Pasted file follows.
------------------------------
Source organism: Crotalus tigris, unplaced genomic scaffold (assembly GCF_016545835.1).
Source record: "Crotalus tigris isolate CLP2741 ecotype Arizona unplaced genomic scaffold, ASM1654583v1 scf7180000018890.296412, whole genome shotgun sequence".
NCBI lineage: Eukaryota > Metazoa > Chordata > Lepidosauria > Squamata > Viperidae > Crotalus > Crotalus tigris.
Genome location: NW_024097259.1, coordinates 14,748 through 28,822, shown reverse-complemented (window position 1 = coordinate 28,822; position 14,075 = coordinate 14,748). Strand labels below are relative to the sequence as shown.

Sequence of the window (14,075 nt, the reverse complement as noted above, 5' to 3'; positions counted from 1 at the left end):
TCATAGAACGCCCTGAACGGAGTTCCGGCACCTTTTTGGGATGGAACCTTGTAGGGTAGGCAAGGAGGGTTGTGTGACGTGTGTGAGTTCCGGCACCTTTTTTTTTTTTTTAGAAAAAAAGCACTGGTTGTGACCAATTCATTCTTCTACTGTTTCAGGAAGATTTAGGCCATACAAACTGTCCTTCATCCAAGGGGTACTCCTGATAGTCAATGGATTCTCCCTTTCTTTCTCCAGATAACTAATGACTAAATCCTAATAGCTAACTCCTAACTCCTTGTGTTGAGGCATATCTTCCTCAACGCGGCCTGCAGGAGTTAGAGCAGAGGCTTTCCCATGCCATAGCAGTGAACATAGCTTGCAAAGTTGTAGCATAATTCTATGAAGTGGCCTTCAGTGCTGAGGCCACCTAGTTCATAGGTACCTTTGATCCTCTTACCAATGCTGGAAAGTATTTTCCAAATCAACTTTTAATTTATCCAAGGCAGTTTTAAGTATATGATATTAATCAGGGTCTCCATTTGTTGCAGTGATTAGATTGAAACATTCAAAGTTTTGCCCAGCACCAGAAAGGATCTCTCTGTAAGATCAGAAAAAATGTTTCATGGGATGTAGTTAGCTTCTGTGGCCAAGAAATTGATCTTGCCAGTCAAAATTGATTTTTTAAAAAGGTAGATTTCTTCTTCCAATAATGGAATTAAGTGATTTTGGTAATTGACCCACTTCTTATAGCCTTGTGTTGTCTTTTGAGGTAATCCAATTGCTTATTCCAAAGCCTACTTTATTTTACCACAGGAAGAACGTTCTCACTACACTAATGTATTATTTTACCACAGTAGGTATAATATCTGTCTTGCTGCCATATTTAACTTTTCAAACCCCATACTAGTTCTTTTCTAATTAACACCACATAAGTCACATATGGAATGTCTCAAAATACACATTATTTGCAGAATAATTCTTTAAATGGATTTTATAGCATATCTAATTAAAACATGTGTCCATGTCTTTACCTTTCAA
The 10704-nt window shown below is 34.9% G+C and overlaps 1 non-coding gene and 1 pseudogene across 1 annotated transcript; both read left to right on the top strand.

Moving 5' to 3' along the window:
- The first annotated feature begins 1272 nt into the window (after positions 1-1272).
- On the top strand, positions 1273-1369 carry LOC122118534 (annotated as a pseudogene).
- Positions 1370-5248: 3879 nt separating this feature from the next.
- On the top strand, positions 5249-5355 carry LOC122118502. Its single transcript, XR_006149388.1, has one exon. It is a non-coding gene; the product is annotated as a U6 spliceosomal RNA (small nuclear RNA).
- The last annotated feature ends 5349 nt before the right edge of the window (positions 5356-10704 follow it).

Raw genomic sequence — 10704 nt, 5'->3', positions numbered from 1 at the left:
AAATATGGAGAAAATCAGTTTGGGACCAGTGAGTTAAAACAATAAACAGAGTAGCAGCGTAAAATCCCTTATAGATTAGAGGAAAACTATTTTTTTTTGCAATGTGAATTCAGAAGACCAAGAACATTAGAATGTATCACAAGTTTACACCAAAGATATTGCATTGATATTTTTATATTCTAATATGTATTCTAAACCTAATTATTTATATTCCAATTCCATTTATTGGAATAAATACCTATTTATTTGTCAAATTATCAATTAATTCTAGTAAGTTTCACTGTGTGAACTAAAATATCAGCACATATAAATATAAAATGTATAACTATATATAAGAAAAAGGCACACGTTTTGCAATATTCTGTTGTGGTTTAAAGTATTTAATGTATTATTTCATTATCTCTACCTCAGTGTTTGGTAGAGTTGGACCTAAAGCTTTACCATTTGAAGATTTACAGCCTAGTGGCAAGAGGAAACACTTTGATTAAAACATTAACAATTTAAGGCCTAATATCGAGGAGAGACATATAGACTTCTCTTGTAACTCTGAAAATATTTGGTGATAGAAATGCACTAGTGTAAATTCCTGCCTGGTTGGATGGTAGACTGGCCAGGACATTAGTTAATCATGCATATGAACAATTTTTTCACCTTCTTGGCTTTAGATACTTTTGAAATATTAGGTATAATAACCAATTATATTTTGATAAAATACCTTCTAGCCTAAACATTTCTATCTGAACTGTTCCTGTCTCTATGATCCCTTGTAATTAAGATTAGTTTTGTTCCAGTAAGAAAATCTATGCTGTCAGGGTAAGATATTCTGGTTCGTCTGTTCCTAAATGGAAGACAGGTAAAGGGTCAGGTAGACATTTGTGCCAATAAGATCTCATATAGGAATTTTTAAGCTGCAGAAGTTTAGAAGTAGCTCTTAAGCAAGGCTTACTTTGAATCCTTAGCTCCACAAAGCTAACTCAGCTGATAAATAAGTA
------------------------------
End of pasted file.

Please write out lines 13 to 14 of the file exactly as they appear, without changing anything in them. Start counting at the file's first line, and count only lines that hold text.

- The last annotated feature ends 5349 nt before the right edge of the window (positions 5356-10704 follow it).

Raw genomic sequence — 10704 nt, 5'->3', positions numbered from 1 at the left: